Photography

Photographer’s storm-chasing feat yields evocative climate change portraits

Photographer's storm-chasing feat yields evocative climate change portraits

Inspired by the looming threat of climate change, photographer Benjamin Von Wong pulled out all the stops to create a collection of surreal storm-chasing portraits. The Quebec-based shutterbug was spurred to action by “Cowspiracy,” a crowdfunded documentary released in 2014 that explores the environmental impact of large-scale animal agricultural operations.

“We live in a rapidly changing world right now, and whether we admit it or not, our lifestyle is pretty unsustainable for the environment around us,” Wong explains in a video about the project (below). “I wanted to create a series of images that would highlight everyday normal people [doing] normal activities with the building up of a storm in the background.”

To spark introspection, all the photos in the series follow a common theme: “Climate change doesn’t care about …”

As we go about our lives, it’s easy to get wrapped up in our current needs and wants without considering the long-term consequences of our actions. Whether this shortsightedness is rooted in blissful ignorance or outright stubbornness, it doesn’t matter. Climate change is already here, and many scientists worry that we may already be past the point of no return.

Photographer's storm-chasing feat yields evocative climate change portraits

Climate change doesn’t care about your day job. (Photo: Von Wong)

Von Wong is well-known for his ambitious photo projects, but this one was perhaps one of the most challenging.

“Not only had I never chased a storm in my life, I had also never planned a project around an uncontrollable force of nature,” Wong writes. “I needed to find someone who could not only safely navigate storms, but one who understood photography and would be capable of getting me in the right position to capture the shot.”

That’s where Kelly DeLay came in. As a Texas-based weather and environmental photographer with more than seven years of storm-chasing experience, DeLay was more than qualified to act as Wong’s guide through this ambitious endeavor.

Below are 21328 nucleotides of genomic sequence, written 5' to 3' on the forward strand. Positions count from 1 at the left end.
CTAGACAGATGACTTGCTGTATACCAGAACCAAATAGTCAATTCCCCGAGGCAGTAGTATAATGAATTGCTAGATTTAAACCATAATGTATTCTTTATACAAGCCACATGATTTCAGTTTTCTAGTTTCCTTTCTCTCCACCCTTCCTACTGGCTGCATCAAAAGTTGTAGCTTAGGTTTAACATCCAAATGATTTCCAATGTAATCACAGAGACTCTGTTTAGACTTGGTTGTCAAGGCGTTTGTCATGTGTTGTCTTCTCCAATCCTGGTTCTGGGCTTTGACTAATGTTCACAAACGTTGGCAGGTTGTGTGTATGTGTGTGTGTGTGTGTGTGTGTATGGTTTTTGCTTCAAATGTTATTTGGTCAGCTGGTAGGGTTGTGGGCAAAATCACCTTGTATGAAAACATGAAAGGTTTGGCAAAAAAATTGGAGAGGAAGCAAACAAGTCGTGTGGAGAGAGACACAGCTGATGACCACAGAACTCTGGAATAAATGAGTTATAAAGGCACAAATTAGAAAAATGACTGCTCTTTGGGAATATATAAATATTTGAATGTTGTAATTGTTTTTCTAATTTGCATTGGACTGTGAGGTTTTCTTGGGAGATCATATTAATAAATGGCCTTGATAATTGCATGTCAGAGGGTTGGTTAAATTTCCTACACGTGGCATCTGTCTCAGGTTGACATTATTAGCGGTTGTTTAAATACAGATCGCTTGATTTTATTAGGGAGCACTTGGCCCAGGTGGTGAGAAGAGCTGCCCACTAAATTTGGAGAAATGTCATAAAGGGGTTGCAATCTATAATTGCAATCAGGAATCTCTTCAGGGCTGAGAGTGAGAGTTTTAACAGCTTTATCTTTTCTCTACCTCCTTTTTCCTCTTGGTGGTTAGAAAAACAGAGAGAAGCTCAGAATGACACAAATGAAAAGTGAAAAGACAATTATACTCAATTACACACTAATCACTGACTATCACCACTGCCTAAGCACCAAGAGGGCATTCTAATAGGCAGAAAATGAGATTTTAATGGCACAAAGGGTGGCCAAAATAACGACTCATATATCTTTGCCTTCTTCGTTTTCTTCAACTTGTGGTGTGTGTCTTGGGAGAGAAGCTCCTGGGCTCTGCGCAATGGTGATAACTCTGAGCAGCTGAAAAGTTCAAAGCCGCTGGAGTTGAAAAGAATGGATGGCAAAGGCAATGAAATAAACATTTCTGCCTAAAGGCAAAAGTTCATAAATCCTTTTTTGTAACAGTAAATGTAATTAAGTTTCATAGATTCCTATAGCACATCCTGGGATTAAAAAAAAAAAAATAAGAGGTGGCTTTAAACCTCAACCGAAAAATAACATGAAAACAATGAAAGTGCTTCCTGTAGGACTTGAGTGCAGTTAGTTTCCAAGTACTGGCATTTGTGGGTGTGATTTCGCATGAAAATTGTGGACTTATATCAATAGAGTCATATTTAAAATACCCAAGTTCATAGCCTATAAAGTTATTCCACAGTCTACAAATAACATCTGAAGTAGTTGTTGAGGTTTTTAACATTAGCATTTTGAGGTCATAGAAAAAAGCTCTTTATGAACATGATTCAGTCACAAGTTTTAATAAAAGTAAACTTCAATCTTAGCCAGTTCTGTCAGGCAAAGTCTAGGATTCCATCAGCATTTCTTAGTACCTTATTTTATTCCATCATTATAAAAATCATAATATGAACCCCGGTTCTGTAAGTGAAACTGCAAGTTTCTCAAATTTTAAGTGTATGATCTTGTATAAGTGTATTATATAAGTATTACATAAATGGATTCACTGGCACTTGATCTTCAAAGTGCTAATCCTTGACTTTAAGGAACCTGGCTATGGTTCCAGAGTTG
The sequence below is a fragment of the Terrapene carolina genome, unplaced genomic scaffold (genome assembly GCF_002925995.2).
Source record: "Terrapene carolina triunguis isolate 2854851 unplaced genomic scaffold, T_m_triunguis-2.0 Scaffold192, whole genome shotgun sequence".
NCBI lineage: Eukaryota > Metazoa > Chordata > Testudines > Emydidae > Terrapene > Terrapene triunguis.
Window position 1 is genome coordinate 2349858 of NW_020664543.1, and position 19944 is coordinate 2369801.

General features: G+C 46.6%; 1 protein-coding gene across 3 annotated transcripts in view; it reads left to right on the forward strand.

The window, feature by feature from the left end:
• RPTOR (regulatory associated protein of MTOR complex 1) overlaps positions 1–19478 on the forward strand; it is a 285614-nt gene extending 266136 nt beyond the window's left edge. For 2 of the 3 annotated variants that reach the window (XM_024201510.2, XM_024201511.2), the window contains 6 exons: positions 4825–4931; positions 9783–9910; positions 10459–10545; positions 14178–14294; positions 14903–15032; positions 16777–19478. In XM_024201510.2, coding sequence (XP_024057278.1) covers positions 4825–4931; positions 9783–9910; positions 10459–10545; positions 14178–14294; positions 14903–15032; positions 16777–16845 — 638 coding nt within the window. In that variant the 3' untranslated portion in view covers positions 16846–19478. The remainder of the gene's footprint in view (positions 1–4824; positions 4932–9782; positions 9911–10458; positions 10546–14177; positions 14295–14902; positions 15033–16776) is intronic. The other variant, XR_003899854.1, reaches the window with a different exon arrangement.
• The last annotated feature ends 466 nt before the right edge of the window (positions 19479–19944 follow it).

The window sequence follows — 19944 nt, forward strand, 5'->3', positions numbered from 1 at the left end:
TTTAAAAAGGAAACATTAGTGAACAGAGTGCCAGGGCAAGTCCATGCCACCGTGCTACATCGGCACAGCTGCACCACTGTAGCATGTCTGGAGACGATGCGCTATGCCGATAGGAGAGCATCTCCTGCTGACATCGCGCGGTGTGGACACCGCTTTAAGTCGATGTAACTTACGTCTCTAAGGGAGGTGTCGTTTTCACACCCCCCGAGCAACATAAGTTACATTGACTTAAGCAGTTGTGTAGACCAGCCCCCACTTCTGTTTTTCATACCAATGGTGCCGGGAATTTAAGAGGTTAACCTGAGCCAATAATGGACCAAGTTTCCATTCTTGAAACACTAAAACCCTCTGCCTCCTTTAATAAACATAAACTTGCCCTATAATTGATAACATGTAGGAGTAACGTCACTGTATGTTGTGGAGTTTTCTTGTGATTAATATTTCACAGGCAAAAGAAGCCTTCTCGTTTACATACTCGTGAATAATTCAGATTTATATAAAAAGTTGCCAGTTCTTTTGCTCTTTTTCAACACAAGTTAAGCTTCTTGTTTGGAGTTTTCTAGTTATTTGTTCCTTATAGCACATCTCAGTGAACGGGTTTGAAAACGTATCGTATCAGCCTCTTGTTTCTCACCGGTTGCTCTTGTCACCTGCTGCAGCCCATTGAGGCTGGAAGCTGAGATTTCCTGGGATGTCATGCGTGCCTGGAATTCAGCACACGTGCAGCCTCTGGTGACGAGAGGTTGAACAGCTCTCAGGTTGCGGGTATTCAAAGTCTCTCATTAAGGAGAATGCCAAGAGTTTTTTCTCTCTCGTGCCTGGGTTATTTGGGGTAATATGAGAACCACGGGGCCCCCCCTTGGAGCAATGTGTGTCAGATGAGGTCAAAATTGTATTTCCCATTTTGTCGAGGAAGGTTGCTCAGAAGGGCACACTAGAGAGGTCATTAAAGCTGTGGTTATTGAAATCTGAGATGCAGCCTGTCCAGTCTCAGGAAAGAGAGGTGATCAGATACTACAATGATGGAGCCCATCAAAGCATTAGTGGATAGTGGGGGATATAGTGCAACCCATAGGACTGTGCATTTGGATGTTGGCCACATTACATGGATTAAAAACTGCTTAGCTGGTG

To ensure the safety and success of everyone involved, DeLay was upfront about what Wong should expect out in the field. First, they’d have to be prepared to set up and tear down the photoshoot within 10-15 minutes. Second, they wouldn’t have any control over where the storm would lead them. And finally, Wong would have to understand that there would be no guarantee that he would even get the shots he wanted.

 Climate change doesn't care about what you're going to wear tomorrow.                                                                                                                                                                          Climate change doesn’t care about what you’re going to wear tomorrow. (Photo: Von Wong)

In addition to enlisting DeLay’s help, Wong reached out to his vast network of fans who were eager to help out with the project by modeling, providing props and, in one case, supplying an ambulance to carry cargo.

“Although not the fastest or the most nimble, [the ambulance] was capable of fitting the spontaneous props we would be transporting around with us — from sofa to toilet seat,” Wong explained. “Another advantage was that we could transform the ambulance into a mobile protected light-box to make sure we didn’t lose time setting up lights.”

 Von Wong and his team used an ambulance to haul themselves, their equipment and their props from one shooting location to the next.                                           Von Wong and his team used an ambulance to haul themselves, their equipment and their props from one shooting location to the next. (Photo: Anna Tenne)

Once all the logistical details were in order (well, as much as they can be when you’re chasing a force of nature), Wong and his team spent 10 days driving up and down the Great Plains of the United States hunting for massive, dramatic-looking storms. Of course, maintaining your artistic vision in the face of uncontrollable weather is no easy task.

“I thought that Kelly had been exaggerating when he said that I would have 10-15 minutes per shot. I learned very quickly that he wasn’t,” Wong explained. “The storms we were tracking would move at over 30 mph, and too often, we would lose precious time trying to find the perfect road to get us into the right position to set up our shots.”

Thankfully, all that flexibility and hard work paid off, and Wong has a stunning set of surreal storm-chasing portraits to show for it. Check out the short video below for a thrilling behind-the-scenes look at how the 10-day photoshoot went:

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